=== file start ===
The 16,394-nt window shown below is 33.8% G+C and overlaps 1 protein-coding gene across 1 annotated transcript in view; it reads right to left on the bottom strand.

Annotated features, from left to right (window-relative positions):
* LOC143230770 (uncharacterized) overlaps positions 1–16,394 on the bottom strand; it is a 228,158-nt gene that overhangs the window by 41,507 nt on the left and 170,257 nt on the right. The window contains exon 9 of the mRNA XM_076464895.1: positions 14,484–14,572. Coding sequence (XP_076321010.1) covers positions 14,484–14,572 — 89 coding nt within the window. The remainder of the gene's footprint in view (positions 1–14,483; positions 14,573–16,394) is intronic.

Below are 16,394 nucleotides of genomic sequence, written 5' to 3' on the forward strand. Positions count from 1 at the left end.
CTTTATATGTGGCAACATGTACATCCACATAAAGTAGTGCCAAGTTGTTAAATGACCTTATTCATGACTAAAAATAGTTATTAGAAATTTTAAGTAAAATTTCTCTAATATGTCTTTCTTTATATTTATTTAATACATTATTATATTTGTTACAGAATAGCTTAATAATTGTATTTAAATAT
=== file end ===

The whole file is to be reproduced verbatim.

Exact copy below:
The 16,394-nt window shown below is 33.8% G+C and overlaps 1 protein-coding gene across 1 annotated transcript in view; it reads right to left on the bottom strand.

Annotated features, from left to right (window-relative positions):
* LOC143230770 (uncharacterized) overlaps positions 1–16,394 on the bottom strand; it is a 228,158-nt gene that overhangs the window by 41,507 nt on the left and 170,257 nt on the right. The window contains exon 9 of the mRNA XM_076464895.1: positions 14,484–14,572. Coding sequence (XP_076321010.1) covers positions 14,484–14,572 — 89 coding nt within the window. The remainder of the gene's footprint in view (positions 1–14,483; positions 14,573–16,394) is intronic.

Below are 16,394 nucleotides of genomic sequence, written 5' to 3' on the forward strand. Positions count from 1 at the left end.
CTTTATATGTGGCAACATGTACATCCACATAAAGTAGTGCCAAGTTGTTAAATGACCTTATTCATGACTAAAAATAGTTATTAGAAATTTTAAGTAAAATTTCTCTAATATGTCTTTCTTTATATTTATTTAATACATTATTATATTTGTTACAGAATAGCTTAATAATTGTATTTAAATAT